Western Morning News

Warning for the future of firms if lockdown persists

- RICHARD WHITEHOUSE Local Democracy Reporter richard.whitehouse@reachplc.com

THERE are fears that 40% of all businesses in Cornwall could fail this year unless the coronaviru­s lockdown ends by June.

That was the stark warning from the chief executive of Cornwall Chamber of Commerce about the current situation for companies in the Duchy.

Kim Conchie said: “If this thing isn’t over by the end of May or early June at the very latest and people can see that we will get some summer season then 40% of our businesses will fail this year. That will take decades to recover.”

The Chamber boss said that while business grants from the government were now filtering through to companies and helping to keep them afloat there was a need for planning to start for how firms will recover once restrictio­ns are lifted.

He said that work was starting on lobbying the government now to make sure that they are prepared to help businesses so that they can “accelerate” their recovery.

“The grants so far have helped to ease the situation for businesses as the lockdown is now the norm for us all,” he said. “But the ability for Cornwall to recover has a direct link with how long this thing goes on for.

“Businesses in hospitalit­y and retail, many of them have had their small business grant of up to £25k and their rate relief as well – that has given them a little bit of cash.”

But he added that while this had helped a lot of businesses there were still major issues for firms all over Cornwall. He said mothballin­g large scale hotel operations, for example, and ensuring they were ready to reopen when allowed with no revenue coming in to buy supplies or pay workers was a real problem.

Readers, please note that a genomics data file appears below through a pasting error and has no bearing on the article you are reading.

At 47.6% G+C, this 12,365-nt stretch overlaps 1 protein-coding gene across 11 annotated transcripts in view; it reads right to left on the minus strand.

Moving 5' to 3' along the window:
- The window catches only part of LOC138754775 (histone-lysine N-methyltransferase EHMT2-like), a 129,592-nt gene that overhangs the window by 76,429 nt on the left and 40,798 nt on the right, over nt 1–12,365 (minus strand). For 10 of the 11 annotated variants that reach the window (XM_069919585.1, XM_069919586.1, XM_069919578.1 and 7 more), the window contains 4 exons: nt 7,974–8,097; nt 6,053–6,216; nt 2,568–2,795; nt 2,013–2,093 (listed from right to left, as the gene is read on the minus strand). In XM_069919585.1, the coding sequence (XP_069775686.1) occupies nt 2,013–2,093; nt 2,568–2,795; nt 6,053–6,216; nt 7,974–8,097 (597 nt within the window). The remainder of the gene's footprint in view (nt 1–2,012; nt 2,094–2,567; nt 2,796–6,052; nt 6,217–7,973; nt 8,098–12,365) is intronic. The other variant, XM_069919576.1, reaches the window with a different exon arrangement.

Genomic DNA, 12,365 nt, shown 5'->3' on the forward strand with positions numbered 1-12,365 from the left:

“The government will have to make sure there is money available to help these businesses if they are going to recover.”

Mr Conchie said that there were also problems for firms accessing the covid interrupti­on loans which are being made available through banks.

He said that while there were some issues with banks being strict with the guidelines there were also problems with businesses not providing enough informatio­n to secure a loan. He said: “Banks are nervous, if they just lend out money willy nilly and then the government looks at it in 18 months time and asks why they did this.

“The ones that have been successful have been the slightly larger businesses that probably have finance directors who can put together cash flow projection­s and plans which will help.

“The ones that are failing are the smaller businesses, the more vulnerable businesses, that can’t quickly put together a business plan.”

He added: “Banks are not going to pay out loans if they can’t be repaid over the six-year period.

“It is easy to paint the banks as the bad boys and they can sometimes be a bit slow to help and adapt, but in some cases it is the businesses going in unprepared.” Mr Conchie said that he had not yet heard of any businesses in Cornwall which have been forced to close because of the current crisis, but said that it wasn’t something that you might hear about immediatel­y.

However he said that he had had more conversati­ons with businesses in Cornwall over the last four weeks than he usually does in a year and said that firms were grateful for the support that the chamber and Cornwall Council has been providing.

Looking ahead he said it was important that the government puts forward positive messages to help reassure businesses and customers.

He said: “One of the things that we are talking about with businesses is asking them to plan a few scenarios and what the future will look like and what your business might do in various scenarios – the government should be doing the same thing, painting a picture for businesses and their employees. There is life beyond this and they need to be thinking about what loans and short term cash might be there to help businesses and what they can do to help businesses to accelerate out of this.”

‘The government will have to make sure there is money available to help businesses if they are going to recover’

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